NewEnergyNews: AUSTRALIA’S ABUNDANT NEW ENERGY

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    Friday, June 07, 2013

    AUSTRALIA’S ABUNDANT NEW ENERGY

    Australia Approaches 22% Renewables By 2020, 51% by 2050

    Silvio Marcacci, May 30, 2013 (Clean Technica)

    “Australia may be one of the most coal-dependent economies in the world, but by the end of this decade, it may have one of the greenest global grids…A new analysis of government data compiled by Green Energy Markets finds Australia on track to not only hit 22% renewables by 2020, but reach an unprecedented 51% of all electricity by 2050.

    “Two major factors are empowering this paradigm shift: rapid growth of solar energy and the gradual phase-out of oil and brown coal – the two most carbon-intense energy resources…Australia’s 20% Renewable Energy Target (RET), roughly 60,000 gigawatt-hours (GWh) of power…was established in the Australian Labor Party’s 2007 election platform…45,000GWh of new capacity was required to meet this target…”

    “Electricity retailers and other large-scale emitters are required to produce certificates demonstrating progress against a set liability level of renewable generation. In January 2011, the RET was divided into two parts: an uncapped scheme for small-scale renewable projects like rooftop solar, and a utility-scale target of 41,000GWh…So far, progress toward the RET has been modest, despite billions of pending clean energy investments. Government figures show that in 2012-2013, 13% (34,000GWh) of the country’s total electricity came from renewable generation, with 60% coming from coal, 24% coming from natural gas, and 2% from oil…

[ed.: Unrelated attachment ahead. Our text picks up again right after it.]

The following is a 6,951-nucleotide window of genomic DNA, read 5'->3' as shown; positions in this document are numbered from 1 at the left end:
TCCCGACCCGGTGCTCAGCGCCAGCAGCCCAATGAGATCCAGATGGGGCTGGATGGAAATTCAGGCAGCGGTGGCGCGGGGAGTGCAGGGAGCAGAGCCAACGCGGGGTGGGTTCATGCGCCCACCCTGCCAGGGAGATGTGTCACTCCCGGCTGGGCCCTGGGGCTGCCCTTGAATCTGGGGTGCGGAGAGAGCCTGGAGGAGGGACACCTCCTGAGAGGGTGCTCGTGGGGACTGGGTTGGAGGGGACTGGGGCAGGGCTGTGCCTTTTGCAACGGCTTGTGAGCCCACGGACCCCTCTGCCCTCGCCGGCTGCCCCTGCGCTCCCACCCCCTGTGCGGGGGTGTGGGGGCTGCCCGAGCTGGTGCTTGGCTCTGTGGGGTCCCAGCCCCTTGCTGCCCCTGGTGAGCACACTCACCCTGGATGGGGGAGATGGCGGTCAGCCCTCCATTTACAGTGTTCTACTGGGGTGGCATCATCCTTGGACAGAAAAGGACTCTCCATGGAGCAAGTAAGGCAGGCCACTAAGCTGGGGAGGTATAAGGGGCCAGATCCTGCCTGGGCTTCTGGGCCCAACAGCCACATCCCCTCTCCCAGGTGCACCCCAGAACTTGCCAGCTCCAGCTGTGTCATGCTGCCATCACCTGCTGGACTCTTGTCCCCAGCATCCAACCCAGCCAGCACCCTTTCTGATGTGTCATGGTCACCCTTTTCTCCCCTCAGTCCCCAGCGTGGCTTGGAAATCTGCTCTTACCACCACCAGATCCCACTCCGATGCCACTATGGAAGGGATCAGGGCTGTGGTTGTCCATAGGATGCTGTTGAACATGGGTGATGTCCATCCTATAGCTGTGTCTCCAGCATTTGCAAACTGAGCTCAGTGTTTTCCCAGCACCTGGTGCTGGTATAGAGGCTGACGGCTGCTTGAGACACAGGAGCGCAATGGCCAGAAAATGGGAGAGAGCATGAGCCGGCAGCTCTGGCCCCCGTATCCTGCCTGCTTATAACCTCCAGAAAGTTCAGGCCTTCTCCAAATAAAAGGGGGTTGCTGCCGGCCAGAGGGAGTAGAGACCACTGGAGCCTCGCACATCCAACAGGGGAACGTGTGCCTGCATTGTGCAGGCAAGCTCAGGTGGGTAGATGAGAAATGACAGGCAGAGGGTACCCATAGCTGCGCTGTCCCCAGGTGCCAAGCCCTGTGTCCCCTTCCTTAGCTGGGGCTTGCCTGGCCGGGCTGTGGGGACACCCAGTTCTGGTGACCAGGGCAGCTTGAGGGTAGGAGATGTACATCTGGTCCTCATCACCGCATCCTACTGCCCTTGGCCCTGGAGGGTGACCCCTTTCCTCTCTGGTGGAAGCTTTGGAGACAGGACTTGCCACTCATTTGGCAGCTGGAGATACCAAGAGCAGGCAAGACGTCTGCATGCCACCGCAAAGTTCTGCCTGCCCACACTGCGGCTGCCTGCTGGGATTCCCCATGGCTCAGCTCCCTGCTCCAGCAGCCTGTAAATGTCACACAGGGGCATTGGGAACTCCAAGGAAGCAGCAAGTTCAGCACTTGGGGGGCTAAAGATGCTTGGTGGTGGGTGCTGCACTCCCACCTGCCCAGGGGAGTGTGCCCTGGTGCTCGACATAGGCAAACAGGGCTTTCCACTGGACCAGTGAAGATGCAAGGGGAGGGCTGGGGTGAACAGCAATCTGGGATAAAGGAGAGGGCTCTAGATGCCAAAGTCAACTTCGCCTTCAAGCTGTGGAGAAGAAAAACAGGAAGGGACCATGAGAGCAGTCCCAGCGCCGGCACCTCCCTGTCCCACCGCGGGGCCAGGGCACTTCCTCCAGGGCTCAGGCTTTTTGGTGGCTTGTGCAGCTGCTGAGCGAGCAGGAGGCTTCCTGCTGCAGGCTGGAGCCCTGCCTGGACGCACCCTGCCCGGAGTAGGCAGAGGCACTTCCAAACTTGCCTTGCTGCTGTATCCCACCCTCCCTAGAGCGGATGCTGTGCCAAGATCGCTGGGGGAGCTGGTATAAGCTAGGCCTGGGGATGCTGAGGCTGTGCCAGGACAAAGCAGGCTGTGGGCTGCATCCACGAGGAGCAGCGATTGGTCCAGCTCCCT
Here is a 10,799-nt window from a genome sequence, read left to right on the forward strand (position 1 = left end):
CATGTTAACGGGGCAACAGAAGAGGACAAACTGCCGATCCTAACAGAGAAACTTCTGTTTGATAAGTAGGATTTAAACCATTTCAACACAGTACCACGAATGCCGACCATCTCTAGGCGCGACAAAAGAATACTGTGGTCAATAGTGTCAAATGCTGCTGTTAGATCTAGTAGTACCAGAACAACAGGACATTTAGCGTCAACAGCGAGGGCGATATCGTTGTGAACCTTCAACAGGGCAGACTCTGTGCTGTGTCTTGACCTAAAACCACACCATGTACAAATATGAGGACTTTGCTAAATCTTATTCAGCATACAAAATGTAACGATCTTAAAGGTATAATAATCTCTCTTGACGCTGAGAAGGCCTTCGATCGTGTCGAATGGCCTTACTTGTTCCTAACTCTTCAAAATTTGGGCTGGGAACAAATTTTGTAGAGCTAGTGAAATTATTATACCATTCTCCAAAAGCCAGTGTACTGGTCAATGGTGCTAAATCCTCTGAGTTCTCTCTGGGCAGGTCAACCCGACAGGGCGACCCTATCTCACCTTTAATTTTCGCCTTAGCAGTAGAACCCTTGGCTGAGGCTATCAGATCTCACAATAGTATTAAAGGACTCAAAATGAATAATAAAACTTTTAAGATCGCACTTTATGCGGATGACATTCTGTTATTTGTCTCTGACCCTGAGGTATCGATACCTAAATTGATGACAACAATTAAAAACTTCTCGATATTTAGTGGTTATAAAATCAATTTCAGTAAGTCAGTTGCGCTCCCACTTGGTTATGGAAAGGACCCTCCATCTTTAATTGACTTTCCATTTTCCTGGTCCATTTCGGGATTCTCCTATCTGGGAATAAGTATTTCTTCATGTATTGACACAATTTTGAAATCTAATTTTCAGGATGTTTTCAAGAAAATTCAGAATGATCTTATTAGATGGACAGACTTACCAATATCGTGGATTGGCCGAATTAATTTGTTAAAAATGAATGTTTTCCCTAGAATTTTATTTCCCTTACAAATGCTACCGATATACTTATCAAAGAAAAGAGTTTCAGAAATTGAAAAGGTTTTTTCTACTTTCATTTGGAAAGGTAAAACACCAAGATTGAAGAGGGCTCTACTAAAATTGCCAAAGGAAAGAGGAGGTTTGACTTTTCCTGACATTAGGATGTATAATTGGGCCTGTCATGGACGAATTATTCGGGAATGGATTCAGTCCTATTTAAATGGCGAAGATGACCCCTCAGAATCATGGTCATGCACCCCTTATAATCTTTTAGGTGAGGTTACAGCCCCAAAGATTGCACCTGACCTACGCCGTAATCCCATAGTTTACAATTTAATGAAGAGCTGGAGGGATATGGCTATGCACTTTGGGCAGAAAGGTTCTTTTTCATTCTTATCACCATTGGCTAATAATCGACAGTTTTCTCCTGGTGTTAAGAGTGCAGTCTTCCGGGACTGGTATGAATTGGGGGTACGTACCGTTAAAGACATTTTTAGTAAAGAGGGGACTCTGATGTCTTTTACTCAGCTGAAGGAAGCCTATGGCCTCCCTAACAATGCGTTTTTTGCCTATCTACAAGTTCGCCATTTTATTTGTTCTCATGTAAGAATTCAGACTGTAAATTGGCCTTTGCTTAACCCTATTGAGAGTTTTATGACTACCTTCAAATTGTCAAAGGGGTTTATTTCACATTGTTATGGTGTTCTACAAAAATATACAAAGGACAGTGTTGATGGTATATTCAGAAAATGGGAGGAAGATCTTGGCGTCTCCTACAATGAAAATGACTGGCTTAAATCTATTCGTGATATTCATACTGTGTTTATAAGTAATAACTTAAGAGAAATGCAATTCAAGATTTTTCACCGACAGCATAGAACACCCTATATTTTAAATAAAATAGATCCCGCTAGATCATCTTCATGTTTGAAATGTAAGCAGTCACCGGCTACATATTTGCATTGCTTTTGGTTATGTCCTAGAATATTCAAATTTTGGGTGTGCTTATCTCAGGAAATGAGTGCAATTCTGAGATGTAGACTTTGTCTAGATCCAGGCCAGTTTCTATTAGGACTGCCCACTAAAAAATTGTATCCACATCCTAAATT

“…But renewables are poised to quickly expand, growing at an annual average rate of 4.8% from 2012-2013 to 2049-2050 while fossil fuels decrease at an annual average rate of 3.1% over the same time period…[to] a 51% market share by 2049-2050. Wind power will represent the largest percentage of total renewables…a 4.7% annual growth rate, while solar will be the fastest grower at 12.3% per year…[S]olar reached “socket parity” in Australia several years ago…[One million Australian homes now have rooftop solar…[with an average capacity of] 3-5 kilowatts…[And] government estimates may be lower than eventual output…”

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